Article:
Those who suggest that Enterprise was a worthless series or across-the-board bad are overlooking really good episodes like these. The trouble is that for every winner, there are four or five okay-to-mediocre episodes to slog through before the next good one (even Brannon Braga admits to as much in the new special features on the Blu-ray). There's usually at least something to like in even the weakest episode—a nice character moment, a well-written dialogue exchange, a good idea muddled by execution—but some of that may be because I'm just a sucker for Star Trek. I like spending time in Starfleet, even when it means working my way through 26 hours of Enterprise.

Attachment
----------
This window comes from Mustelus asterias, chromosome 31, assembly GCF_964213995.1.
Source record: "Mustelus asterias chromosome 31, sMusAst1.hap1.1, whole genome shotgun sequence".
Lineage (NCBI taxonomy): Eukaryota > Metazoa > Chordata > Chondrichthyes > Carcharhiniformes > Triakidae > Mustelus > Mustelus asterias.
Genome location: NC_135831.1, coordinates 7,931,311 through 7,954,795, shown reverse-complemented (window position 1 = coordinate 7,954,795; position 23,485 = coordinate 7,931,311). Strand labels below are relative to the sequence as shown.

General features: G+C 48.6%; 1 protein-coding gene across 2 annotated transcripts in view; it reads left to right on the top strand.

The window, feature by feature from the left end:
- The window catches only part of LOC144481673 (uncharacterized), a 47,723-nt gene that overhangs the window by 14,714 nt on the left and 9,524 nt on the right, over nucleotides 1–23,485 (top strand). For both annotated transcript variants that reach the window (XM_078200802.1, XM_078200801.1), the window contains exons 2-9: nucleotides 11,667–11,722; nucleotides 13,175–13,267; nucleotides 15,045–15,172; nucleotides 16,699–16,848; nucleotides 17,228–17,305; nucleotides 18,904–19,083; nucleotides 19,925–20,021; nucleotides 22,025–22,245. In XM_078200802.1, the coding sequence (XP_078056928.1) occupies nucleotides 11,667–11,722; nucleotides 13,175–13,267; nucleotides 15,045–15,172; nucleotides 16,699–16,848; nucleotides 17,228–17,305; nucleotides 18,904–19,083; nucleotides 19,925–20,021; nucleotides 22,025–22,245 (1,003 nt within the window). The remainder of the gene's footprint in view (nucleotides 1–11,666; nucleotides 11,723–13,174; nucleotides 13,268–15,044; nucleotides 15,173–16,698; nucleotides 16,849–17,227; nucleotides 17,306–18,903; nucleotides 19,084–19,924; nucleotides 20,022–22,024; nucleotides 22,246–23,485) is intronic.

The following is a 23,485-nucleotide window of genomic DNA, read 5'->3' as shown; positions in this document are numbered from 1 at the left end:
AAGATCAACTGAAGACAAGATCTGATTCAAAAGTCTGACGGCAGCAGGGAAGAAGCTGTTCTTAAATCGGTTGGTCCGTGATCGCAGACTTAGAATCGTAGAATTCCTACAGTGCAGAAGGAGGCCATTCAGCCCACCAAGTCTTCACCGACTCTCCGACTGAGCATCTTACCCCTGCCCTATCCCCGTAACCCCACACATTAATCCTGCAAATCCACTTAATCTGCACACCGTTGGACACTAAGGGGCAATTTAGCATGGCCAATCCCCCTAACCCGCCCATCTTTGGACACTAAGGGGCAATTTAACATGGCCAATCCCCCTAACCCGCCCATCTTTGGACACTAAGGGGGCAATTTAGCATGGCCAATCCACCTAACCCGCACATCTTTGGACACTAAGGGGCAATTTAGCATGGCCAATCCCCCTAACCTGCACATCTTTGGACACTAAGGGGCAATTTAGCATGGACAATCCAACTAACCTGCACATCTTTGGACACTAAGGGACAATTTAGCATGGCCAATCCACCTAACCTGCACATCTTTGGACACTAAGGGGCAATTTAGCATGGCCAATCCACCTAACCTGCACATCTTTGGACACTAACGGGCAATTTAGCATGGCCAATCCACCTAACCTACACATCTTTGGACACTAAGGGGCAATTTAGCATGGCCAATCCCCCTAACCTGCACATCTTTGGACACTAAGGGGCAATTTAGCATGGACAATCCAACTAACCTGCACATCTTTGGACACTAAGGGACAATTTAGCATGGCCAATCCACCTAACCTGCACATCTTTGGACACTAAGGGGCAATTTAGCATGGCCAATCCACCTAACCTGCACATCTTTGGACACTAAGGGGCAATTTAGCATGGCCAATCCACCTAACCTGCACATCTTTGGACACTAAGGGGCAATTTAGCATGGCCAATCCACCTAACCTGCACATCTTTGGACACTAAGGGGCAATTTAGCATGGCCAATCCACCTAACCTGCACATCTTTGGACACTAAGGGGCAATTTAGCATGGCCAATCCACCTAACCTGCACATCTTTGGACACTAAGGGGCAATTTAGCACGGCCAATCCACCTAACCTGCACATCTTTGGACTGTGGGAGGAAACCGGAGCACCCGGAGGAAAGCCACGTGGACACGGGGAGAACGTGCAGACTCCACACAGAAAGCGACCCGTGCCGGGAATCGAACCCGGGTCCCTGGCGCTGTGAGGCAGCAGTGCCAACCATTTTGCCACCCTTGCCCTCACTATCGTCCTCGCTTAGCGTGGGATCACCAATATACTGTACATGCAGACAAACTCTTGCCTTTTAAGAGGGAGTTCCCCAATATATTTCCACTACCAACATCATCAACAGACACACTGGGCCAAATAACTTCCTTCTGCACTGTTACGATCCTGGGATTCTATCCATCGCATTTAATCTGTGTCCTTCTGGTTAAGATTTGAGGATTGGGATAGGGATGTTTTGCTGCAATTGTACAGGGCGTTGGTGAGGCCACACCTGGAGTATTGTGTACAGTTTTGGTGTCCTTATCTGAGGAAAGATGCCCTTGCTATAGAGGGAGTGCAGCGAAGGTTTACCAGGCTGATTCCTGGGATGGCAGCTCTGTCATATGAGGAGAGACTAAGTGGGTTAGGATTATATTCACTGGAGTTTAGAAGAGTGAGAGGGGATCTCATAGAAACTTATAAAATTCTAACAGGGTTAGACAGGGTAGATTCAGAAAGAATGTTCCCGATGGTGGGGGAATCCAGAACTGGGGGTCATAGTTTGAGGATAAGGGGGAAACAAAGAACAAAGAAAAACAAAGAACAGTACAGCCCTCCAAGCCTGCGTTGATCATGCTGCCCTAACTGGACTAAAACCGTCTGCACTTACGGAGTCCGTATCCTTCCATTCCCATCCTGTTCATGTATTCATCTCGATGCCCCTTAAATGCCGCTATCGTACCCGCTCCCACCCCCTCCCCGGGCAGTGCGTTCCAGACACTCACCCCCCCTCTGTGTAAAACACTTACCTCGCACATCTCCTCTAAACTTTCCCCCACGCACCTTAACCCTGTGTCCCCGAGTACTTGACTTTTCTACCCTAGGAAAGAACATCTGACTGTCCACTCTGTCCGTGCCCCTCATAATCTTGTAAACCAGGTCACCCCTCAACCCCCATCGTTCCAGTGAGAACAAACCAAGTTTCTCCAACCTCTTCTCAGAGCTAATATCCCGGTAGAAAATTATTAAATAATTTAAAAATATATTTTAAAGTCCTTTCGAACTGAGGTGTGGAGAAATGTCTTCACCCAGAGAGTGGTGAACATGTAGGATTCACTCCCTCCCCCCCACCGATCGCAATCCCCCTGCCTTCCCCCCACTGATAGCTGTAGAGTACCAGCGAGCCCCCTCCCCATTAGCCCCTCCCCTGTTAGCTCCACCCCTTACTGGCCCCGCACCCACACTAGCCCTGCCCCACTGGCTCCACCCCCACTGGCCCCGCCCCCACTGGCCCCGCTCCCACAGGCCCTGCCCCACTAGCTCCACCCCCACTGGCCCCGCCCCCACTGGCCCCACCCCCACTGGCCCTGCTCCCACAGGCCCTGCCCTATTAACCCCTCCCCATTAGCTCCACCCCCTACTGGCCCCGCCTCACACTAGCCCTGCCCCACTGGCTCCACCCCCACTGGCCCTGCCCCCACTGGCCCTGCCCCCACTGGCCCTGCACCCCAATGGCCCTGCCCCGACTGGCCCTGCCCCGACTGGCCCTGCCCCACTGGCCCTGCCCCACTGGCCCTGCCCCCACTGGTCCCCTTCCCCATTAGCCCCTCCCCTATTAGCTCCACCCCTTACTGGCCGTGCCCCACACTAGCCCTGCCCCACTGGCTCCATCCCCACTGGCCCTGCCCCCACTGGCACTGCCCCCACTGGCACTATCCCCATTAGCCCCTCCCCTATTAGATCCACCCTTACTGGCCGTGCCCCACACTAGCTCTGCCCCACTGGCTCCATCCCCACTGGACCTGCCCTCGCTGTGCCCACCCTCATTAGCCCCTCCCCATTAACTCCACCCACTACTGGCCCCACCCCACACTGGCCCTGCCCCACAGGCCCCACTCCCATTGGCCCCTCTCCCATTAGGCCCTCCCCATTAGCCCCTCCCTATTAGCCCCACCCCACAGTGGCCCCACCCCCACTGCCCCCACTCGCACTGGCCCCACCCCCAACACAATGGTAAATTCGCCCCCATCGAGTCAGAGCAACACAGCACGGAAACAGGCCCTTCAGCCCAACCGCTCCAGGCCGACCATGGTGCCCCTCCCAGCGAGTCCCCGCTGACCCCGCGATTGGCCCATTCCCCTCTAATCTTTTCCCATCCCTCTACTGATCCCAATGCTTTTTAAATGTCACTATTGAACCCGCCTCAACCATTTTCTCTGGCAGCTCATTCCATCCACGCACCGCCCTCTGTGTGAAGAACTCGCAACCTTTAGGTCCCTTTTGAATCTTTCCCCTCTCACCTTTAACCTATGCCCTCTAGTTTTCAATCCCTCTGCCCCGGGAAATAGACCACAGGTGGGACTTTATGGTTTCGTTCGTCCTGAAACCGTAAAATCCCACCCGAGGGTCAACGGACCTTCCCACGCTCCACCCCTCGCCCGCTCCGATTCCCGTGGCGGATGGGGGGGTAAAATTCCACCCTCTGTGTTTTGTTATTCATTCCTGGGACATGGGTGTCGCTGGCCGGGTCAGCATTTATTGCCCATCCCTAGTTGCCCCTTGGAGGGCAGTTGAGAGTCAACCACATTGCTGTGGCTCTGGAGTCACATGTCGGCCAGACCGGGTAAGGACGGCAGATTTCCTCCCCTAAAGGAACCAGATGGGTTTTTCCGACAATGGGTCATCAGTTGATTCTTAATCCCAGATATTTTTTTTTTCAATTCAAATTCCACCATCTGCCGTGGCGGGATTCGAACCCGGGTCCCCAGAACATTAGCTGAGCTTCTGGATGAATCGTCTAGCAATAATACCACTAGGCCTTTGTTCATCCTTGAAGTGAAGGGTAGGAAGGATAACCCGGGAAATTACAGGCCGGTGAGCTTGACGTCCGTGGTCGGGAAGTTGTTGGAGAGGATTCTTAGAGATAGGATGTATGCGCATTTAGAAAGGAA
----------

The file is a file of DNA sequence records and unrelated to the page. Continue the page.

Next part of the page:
And, yes, let's talk about the theme song for a minute. It is not great—a drippy Diane Warren-sounding theme (because it was written by Diane Warren) sung by a Rod Stewart knock-off (turns out that's because the song is a reworking of a Rod Stewart song, "Faith of the Heart," from the movie Patch Adams. How's that for a pedigree?). I suspect a lot of fans didn't like it just because it was the first Star Trek theme that had lyrics. The fact that it's a lame song is almost incidental. While I don't care for the theme in practice, I like it in theory—it's clear that showrunners Rick Berman and Brannon Braga are at least trying to let the show carve out new space for itself. It's a bold choice, and it backfired, but I have to at least admire the effort. Besides, can anyone really sing the theme to Voyager from memory? They weren't all winners.